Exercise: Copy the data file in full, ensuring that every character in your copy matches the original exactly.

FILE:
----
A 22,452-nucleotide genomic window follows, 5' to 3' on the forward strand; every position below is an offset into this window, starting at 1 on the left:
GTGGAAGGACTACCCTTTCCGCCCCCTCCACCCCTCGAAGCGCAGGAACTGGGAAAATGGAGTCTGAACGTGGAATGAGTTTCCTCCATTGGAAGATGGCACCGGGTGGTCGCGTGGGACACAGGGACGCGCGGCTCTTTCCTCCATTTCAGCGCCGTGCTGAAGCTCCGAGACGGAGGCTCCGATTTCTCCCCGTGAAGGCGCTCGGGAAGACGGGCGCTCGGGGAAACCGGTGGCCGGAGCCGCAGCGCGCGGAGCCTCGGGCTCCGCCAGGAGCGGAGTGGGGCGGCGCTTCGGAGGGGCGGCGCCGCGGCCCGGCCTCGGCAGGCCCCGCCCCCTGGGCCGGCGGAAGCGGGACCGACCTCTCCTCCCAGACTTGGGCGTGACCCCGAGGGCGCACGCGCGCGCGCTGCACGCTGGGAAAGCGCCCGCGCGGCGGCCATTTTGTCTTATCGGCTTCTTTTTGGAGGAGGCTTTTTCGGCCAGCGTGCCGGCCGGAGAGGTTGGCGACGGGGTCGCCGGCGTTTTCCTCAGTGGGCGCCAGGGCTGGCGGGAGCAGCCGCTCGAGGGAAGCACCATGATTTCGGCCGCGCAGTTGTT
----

A 22,452-nucleotide genomic window follows, 5' to 3' on the forward strand; every position below is an offset into this window, starting at 1 on the left:
GTGGAAGGACTACCCTTTCCGCCCCCTCCACCCCTCGAAGCGCAGGAACTGGGAAAATGGAGTCTGAACGTGGAATGAGTTTCCTCCATTGGAAGATGGCACCGGGTGGTCGCGTGGGACACAGGGACGCGCGGCTCTTTCCTCCATTTCAGCGCCGTGCTGAAGCTCCGAGACGGAGGCTCCGATTTCTCCCCGTGAAGGCGCTCGGGAAGACGGGCGCTCGGGGAAACCGGTGGCCGGAGCCGCAGCGCGCGGAGCCTCGGGCTCCGCCAGGAGCGGAGTGGGGCGGCGCTTCGGAGGGGCGGCGCCGCGGCCCGGCCTCGGCAGGCCCCGCCCCCTGGGCCGGCGGAAGCGGGACCGACCTCTCCTCCCAGACTTGGGCGTGACCCCGAGGGCGCACGCGCGCGCGCTGCACGCTGGGAAAGCGCCCGCGCGGCGGCCATTTTGTCTTATCGGCTTCTTTTTGGAGGAGGCTTTTTCGGCCAGCGTGCCGGCCGGAGAGGTTGGCGACGGGGTCGCCGGCGTTTTCCTCAGTGGGCGCCAGGGCTGGCGGGAGCAGCCGCTCGAGGGAAGCACCATGATTTCGGCCGCGCAGTTGTT